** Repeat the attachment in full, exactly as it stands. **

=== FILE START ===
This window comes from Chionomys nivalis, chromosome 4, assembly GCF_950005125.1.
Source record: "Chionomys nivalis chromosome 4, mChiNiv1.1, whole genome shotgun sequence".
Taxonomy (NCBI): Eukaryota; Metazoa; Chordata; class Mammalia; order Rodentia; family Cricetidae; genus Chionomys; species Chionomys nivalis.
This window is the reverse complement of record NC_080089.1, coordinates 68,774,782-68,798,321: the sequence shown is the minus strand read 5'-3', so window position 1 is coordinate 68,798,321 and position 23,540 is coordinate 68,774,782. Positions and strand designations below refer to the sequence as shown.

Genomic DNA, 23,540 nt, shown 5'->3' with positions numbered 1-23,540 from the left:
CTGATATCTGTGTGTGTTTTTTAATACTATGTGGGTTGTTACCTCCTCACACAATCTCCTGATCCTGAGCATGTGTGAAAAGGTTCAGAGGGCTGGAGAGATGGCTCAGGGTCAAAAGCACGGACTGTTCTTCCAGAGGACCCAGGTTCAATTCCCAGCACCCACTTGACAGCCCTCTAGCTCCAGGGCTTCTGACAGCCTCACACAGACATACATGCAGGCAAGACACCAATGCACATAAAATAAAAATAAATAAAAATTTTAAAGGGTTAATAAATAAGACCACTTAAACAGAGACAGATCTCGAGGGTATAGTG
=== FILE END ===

This window comes from Chionomys nivalis, chromosome 4, assembly GCF_950005125.1.
Source record: "Chionomys nivalis chromosome 4, mChiNiv1.1, whole genome shotgun sequence".
Taxonomy (NCBI): Eukaryota; Metazoa; Chordata; class Mammalia; order Rodentia; family Cricetidae; genus Chionomys; species Chionomys nivalis.
This window is the reverse complement of record NC_080089.1, coordinates 68,774,782-68,798,321: the sequence shown is the minus strand read 5'-3', so window position 1 is coordinate 68,798,321 and position 23,540 is coordinate 68,774,782. Positions and strand designations below refer to the sequence as shown.

Genomic DNA, 23,540 nt, shown 5'->3' with positions numbered 1-23,540 from the left:
CTGATATCTGTGTGTGTTTTTTAATACTATGTGGGTTGTTACCTCCTCACACAATCTCCTGATCCTGAGCATGTGTGAAAAGGTTCAGAGGGCTGGAGAGATGGCTCAGGGTCAAAAGCACGGACTGTTCTTCCAGAGGACCCAGGTTCAATTCCCAGCACCCACTTGACAGCCCTCTAGCTCCAGGGCTTCTGACAGCCTCACACAGACATACATGCAGGCAAGACACCAATGCACATAAAATAAAAATAAATAAAAATTTTAAAGGGTTAATAAATAAGACCACTTAAACAGAGACAGATCTCGAGGGTATAGTG